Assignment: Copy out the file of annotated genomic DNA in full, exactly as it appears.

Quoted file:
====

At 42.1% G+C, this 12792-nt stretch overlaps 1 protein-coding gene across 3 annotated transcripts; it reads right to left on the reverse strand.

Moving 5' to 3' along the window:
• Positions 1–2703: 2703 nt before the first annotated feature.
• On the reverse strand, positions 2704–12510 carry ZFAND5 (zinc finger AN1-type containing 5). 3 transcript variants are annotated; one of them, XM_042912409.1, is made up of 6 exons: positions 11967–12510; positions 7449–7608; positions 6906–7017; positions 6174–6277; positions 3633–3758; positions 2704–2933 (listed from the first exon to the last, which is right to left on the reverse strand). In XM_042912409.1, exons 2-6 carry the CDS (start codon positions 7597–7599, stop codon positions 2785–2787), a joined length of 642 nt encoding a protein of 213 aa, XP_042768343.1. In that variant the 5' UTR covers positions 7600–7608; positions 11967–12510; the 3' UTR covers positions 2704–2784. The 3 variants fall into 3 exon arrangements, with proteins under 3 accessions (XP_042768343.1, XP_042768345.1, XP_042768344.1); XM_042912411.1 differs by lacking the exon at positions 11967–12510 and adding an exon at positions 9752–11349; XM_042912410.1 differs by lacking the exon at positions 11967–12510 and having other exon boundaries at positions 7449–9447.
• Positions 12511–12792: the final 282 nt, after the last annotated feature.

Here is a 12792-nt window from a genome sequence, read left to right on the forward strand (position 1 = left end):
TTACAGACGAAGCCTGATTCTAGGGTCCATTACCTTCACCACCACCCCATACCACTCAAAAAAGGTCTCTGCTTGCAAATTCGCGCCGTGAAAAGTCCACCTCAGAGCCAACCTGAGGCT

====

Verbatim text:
At 42.1% G+C, this 12792-nt stretch overlaps 1 protein-coding gene across 3 annotated transcripts; it reads right to left on the reverse strand.

Moving 5' to 3' along the window:
• Positions 1–2703: 2703 nt before the first annotated feature.
• On the reverse strand, positions 2704–12510 carry ZFAND5 (zinc finger AN1-type containing 5). 3 transcript variants are annotated; one of them, XM_042912409.1, is made up of 6 exons: positions 11967–12510; positions 7449–7608; positions 6906–7017; positions 6174–6277; positions 3633–3758; positions 2704–2933 (listed from the first exon to the last, which is right to left on the reverse strand). In XM_042912409.1, exons 2-6 carry the CDS (start codon positions 7597–7599, stop codon positions 2785–2787), a joined length of 642 nt encoding a protein of 213 aa, XP_042768343.1. In that variant the 5' UTR covers positions 7600–7608; positions 11967–12510; the 3' UTR covers positions 2704–2784. The 3 variants fall into 3 exon arrangements, with proteins under 3 accessions (XP_042768343.1, XP_042768345.1, XP_042768344.1); XM_042912411.1 differs by lacking the exon at positions 11967–12510 and adding an exon at positions 9752–11349; XM_042912410.1 differs by lacking the exon at positions 11967–12510 and having other exon boundaries at positions 7449–9447.
• Positions 12511–12792: the final 282 nt, after the last annotated feature.

Here is a 12792-nt window from a genome sequence, read left to right on the forward strand (position 1 = left end):
TTACAGACGAAGCCTGATTCTAGGGTCCATTACCTTCACCACCACCCCATACCACTCAAAAAAGGTCTCTGCTTGCAAATTCGCGCCGTGAAAAGTCCACCTCAGAGCCAACCTGAGGCT